Project description:MOTIVATION:Emergence of genetic data coupled to longitudinal electronic medical records (EMRs) offers the possibility of phenome-wide association scans (PheWAS) for disease-gene associations. We propose a novel method to scan phenomic data for genetic associations using International Classification of Disease (ICD9) billing codes, which are available in most EMR systems. We have developed a code translation table to automatically define 776 different disease populations and their controls using prevalent ICD9 codes derived from EMR data. As a proof of concept of this algorithm, we genotyped the first 6005 European-Americans accrued into BioVU, Vanderbilt's DNA biobank, at five single nucleotide polymorphisms (SNPs) with previously reported disease associations: atrial fibrillation, Crohn's disease, carotid artery stenosis, coronary artery disease, multiple sclerosis, systemic lupus erythematosus and rheumatoid arthritis. The PheWAS software generated cases and control populations across all ICD9 code groups for each of these five SNPs, and disease-SNP associations were analyzed. The primary outcome of this study was replication of seven previously known SNP-disease associations for these SNPs. RESULTS:Four of seven known SNP-disease associations using the PheWAS algorithm were replicated with P-values between 2.8 x 10(-6) and 0.011. The PheWAS algorithm also identified 19 previously unknown statistical associations between these SNPs and diseases at P < 0.01. This study indicates that PheWAS analysis is a feasible method to investigate SNP-disease associations. Further evaluation is needed to determine the validity of these associations and the appropriate statistical thresholds for clinical significance. AVAILABILITY:The PheWAS software and code translation table are freely available at http://knowledgemap.mc.vanderbilt.edu/research.
Project description:Phenome-wide association studies (PheWASs) have been a useful tool for testing associations between genetic variations and multiple complex traits or diagnoses. Linking PheWAS-based associations between phenotypes and a variant or a genomic region into a network provides a new way to investigate cross-phenotype associations, and it might broaden the understanding of genetic architecture that exists between diagnoses, genes, and pleiotropy. We created a network of associations from one of the largest PheWASs on electronic health record (EHR)-derived phenotypes across 38,682 unrelated samples from the Geisinger's biobank; the samples were genotyped through the DiscovEHR project. We computed associations between 632,574 common variants and 541 diagnosis codes. Using these associations, we constructed a "disease-disease" network (DDN) wherein pairs of diseases were connected on the basis of shared associations with a given genetic variant. The DDN provides a landscape of intra-connections within the same disease classes, as well as inter-connections across disease classes. We identified clusters of diseases with known biological connections, such as autoimmune disorders (type 1 diabetes, rheumatoid arthritis, and multiple sclerosis) and cardiovascular disorders. Previously unreported relationships between multiple diseases were identified on the basis of genetic associations as well. The network approach applied in this study can be used to uncover interactions between diseases as a result of their shared, potentially pleiotropic SNPs. Additionally, this approach might advance clinical research and even clinical practice by accelerating our understanding of disease mechanisms on the basis of similar underlying genetic associations.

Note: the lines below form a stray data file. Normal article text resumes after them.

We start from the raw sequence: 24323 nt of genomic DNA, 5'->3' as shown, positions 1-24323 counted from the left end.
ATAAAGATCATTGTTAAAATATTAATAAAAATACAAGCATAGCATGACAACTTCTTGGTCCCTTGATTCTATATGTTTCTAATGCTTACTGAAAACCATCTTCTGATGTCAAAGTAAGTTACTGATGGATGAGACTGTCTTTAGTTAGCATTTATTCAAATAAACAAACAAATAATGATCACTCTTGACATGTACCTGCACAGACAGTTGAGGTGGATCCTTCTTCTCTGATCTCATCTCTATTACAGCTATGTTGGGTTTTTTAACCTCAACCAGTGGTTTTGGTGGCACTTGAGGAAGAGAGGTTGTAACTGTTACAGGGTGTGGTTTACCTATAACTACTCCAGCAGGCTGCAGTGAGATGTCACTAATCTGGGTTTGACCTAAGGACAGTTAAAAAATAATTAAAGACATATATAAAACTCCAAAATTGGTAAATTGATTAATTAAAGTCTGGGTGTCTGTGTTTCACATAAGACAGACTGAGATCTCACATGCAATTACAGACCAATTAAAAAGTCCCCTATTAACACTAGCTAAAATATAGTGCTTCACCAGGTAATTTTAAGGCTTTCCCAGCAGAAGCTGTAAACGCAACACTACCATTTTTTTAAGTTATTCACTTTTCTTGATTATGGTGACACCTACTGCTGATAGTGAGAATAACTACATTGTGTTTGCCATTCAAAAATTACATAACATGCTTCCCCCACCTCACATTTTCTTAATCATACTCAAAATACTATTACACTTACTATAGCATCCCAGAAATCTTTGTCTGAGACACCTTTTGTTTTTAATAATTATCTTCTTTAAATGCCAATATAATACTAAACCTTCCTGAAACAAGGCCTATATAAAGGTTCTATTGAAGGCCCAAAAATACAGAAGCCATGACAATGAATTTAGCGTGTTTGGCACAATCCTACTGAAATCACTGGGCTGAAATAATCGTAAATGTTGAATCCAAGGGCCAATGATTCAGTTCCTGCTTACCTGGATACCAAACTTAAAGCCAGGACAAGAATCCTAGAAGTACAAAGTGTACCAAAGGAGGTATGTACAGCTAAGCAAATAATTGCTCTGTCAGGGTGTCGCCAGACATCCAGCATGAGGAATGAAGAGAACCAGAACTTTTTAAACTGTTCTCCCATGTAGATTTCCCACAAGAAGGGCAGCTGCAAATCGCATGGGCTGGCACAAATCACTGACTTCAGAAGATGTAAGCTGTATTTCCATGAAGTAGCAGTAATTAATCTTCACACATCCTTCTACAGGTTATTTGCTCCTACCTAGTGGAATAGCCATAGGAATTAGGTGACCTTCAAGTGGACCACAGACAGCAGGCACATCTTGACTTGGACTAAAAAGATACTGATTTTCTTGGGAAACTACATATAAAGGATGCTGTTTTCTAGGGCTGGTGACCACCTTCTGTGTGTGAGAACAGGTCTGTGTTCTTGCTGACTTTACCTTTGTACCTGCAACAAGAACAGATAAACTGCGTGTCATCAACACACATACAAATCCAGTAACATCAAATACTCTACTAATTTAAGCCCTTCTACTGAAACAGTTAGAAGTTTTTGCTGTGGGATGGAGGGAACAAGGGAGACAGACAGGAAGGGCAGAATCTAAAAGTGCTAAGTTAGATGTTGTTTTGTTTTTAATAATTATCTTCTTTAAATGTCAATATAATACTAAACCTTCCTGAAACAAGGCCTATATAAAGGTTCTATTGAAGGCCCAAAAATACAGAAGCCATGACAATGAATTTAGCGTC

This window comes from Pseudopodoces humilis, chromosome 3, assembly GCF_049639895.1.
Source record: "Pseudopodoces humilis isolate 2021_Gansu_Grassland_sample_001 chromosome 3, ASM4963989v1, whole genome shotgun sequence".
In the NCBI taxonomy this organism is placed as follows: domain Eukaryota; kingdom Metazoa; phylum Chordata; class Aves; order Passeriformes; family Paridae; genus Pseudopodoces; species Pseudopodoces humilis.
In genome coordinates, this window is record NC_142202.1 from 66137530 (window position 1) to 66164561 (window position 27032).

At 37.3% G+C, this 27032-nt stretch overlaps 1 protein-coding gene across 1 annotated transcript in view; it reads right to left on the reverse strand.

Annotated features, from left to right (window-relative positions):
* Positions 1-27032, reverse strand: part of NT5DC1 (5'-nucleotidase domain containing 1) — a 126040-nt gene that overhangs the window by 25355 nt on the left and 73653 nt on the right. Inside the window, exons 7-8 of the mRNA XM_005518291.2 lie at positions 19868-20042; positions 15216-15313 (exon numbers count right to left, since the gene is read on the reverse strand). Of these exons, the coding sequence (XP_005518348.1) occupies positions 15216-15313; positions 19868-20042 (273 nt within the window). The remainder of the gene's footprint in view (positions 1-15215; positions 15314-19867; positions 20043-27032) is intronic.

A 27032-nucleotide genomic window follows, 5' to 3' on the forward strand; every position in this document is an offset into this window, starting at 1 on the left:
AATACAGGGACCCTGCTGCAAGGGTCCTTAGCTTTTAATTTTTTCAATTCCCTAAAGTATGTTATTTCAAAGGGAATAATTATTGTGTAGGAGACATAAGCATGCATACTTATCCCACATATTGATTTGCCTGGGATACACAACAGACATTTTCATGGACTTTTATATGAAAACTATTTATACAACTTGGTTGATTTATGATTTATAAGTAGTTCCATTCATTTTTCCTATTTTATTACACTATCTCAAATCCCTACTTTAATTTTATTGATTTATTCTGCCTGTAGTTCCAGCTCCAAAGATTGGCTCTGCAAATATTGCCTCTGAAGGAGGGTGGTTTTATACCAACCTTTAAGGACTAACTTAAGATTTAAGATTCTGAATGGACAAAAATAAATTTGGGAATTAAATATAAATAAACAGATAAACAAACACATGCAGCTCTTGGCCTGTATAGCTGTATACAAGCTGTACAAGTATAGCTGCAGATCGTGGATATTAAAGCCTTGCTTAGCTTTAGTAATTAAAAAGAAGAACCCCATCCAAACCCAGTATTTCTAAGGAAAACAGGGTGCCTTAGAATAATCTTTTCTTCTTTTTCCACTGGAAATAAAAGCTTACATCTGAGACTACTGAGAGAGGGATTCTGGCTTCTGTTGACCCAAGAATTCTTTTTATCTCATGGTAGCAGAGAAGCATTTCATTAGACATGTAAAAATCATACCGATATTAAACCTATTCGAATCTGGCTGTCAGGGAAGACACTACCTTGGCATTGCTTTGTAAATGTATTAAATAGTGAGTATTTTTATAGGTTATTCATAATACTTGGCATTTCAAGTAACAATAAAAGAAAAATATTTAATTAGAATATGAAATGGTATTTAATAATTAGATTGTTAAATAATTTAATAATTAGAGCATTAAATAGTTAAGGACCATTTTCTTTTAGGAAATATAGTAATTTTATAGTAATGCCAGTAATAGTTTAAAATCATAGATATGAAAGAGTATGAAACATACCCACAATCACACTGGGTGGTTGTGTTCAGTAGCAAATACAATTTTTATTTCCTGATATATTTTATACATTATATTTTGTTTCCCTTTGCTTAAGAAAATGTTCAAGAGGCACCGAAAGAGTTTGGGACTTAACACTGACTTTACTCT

Project description:To compare three groupings of Electronic Health Record (EHR) billing codes for their ability to represent clinically meaningful phenotypes and to replicate known genetic associations. The three tested coding systems were the International Classification of Diseases, Ninth Revision, Clinical Modification (ICD-9-CM) codes, the Agency for Healthcare Research and Quality Clinical Classification Software for ICD-9-CM (CCS), and manually curated "phecodes" designed to facilitate phenome-wide association studies (PheWAS) in EHRs.We selected 100 disease phenotypes and compared the ability of each coding system to accurately represent them without performing additional groupings. The 100 phenotypes included 25 randomly-chosen clinical phenotypes pursued in prior genome-wide association studies (GWAS) and another 75 common disease phenotypes mentioned across free-text problem lists from 189,289 individuals. We then evaluated the performance of each coding system to replicate known associations for 440 SNP-phenotype pairs.Out of the 100 tested clinical phenotypes, phecodes exactly matched 83, compared to 53 for ICD-9-CM and 32 for CCS. ICD-9-CM codes were typically too detailed (requiring custom groupings) while CCS codes were often not granular enough. Among 440 tested known SNP-phenotype associations, use of phecodes replicated 153 SNP-phenotype pairs compared to 143 for ICD-9-CM and 139 for CCS. Phecodes also generally produced stronger odds ratios and lower p-values for known associations than ICD-9-CM and CCS. Finally, evaluation of several SNPs via PheWAS identified novel potential signals, some seen in only using the phecode approach. Among them, rs7318369 in PEPD was associated with gastrointestinal hemorrhage.Our results suggest that the phecode groupings better align with clinical diseases mentioned in clinical practice or for genomic studies. ICD-9-CM, CCS, and phecode groupings all worked for PheWAS-type studies, though the phecode groupings produced superior results.